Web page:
The day they tore ol' Casey's down...

Friday, April 11, 2014

The day they tore ol' Casey's down...

blue note

...there were no bells ringing or people singing "Na, la, na, la, na, na, na, na, na, na, na, na, na, na...."

Born around 1962 as the new "Bridle Path," in 1974 Tony Galgano, Skip Schmedes and Richie Murphy formed the first of their many partnerships in the retail liquor trade and re-opened the place as Wilson's Garage, a name which had caught Richie's attention in the then contemporary Robert Redford version of "The Great Gatsby."

A set from the 1974 version of "The Great Gatsby"

It was the first of a number of successful and otherwise bar/club ventures the trio undertook based on the premise that the extraordinarily handsome Skip would draw the girls (and where the girls go...), Richie, a three year starter at forward for the Holy Cross basketball team whose sports celebrity would draw police and firemen, and Tony, who had the retail liquor experience to keep the place running.

Wilson's Garage was successful from the jump, and wildly so when they added The Fabulous Greaseband as a Wed­nes­day night attraction1, and as a Sunday evening2 staple, Alive 'N Kickin' who parlayed a 1970 hit, "Tighter & Tighter" (#7 on the charts) into a 40+ year career as a popular club band.

Much later on... can't pin-point the exact date... it was decided that Wilson's was out and a new identity was needed, thus was Casey's Dance Hall & Saloon launched, and while it had it's moments, it never quite caught on the way its predecessor had.

But then, Club Marakesh and Scarlett's were gone as well, along with the '70s and '80s!

Long live Wilson's and Casey's! We almost certainly won't see its like again.

  1. Within a year, other clubs in the area had stopped trying to compete with Wilson's for Wednesday nights.
  2. As as added attraction, free pizza was carried over from Baby Moon.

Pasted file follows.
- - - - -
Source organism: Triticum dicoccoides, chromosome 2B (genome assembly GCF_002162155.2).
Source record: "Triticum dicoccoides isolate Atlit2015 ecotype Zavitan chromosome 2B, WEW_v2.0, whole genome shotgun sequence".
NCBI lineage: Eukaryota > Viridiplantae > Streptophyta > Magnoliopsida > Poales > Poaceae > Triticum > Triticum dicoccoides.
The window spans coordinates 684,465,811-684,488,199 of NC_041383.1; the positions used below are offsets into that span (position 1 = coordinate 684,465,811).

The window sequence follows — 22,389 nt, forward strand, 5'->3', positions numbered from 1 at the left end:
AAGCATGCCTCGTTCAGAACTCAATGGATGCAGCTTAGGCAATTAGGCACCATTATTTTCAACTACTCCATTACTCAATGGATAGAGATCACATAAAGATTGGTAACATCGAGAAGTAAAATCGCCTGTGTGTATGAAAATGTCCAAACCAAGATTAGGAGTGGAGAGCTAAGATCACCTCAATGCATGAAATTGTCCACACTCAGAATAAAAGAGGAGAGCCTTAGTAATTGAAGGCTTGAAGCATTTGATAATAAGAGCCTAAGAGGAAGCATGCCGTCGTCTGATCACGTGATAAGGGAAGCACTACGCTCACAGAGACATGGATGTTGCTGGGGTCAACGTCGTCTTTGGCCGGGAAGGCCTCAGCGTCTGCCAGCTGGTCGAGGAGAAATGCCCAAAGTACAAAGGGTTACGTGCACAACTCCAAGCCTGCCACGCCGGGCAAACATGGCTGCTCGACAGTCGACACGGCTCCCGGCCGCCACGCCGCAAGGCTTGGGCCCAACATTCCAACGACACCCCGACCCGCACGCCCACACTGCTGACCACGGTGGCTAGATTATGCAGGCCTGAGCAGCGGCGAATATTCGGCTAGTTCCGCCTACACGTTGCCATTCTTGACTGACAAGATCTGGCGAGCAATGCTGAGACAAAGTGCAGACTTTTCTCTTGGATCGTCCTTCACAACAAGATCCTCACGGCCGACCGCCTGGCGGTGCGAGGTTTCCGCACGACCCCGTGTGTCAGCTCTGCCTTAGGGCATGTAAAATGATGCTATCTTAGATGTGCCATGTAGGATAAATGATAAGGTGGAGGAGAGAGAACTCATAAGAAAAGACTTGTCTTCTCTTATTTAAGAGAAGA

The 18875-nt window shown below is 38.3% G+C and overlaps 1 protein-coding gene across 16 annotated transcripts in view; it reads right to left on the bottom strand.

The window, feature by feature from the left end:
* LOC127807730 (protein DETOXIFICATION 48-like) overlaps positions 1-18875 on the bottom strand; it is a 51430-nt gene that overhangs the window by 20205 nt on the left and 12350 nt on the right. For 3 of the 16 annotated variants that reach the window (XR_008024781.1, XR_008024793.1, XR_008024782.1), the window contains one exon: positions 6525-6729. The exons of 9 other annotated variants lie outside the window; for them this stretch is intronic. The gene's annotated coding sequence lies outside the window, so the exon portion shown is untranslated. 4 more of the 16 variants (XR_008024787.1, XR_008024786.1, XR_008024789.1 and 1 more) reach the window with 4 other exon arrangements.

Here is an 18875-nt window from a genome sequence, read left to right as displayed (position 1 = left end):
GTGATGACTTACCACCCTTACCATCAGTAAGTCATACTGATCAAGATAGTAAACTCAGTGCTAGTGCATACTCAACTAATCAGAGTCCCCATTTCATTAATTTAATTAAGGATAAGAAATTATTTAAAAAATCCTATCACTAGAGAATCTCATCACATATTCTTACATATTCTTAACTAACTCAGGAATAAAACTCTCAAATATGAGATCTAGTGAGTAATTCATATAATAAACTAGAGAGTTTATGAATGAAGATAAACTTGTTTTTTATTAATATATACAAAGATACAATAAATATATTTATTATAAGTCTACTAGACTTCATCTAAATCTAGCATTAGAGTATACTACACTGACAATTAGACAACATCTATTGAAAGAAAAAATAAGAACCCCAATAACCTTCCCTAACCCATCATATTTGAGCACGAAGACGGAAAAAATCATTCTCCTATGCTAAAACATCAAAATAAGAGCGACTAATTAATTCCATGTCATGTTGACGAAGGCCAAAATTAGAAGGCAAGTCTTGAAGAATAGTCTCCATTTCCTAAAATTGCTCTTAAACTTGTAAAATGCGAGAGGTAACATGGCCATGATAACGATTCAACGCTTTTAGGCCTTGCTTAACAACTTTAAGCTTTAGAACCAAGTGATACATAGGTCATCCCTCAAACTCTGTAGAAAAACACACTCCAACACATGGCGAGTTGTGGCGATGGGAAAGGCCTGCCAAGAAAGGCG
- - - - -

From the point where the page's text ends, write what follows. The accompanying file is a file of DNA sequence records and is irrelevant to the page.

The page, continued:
1. Spencer Fink said...

Saw the "Wicked Wilson Pickett" at Wilson's. He and his band played the hits and then went across the street hung with Mr Patterson. Unfortunatly his play list was too short and the night at Wilson's ended way before "the Midnight Hour."

I vaguely remember that, Spence... but I think it was pre-Wilson's, when Mary was still operating The Bridle Path. Pickett showed up... inebriated and two hours late... and played a very short set. I remember that customers were "unruly" out of frustration.
– Dean

2. Coach K said...

...I first met Richie Murphy in the very early '70s. After he made his way over the 59th Street Bridge on a Friday night in a big-ass Bonneville, or it might have been a Caddy, he would make his way into the Irish section of Queens to pick up my sister and give her a ride to the "Hamptons." Upon my mother's command, I would bring her bags to the curb as that "nice guy from the city was bringing her out to the 'Island.'" He'd open the door for her and see she was in safely, I would throw the bags in the trunk and he would slam down the hood. We'd slap hands and end it with a "later kid," "later Murph." He'd than hang a screeching U-turn on 30th Avenue and head off into the night not unlike Dean Moriarty in the final pages of Kerouac's masterwork.

Aside from the fact that I was eulogizing Wilson's/Casey's, not Murphy, nice recollection! Knowing what a fan you are of the college game, did you ever see him on the court of the Crusaders?
– Dean

3. Coach K said...

...never. Legend has it that he scored 999 points in his college career, one short of the sacred 1,000 point mark.

Tha's not legend, ol' son, tha's fact! Murphy averaged 14.7 points per game in his 999 point career, notable then, barely a blip in this generation.

The actual legend is that there was a girl with an early mini-skirt in the third row behind the basket when Murph was shooting the front end of an one-and-one in the fourth quarter of his final game, and....

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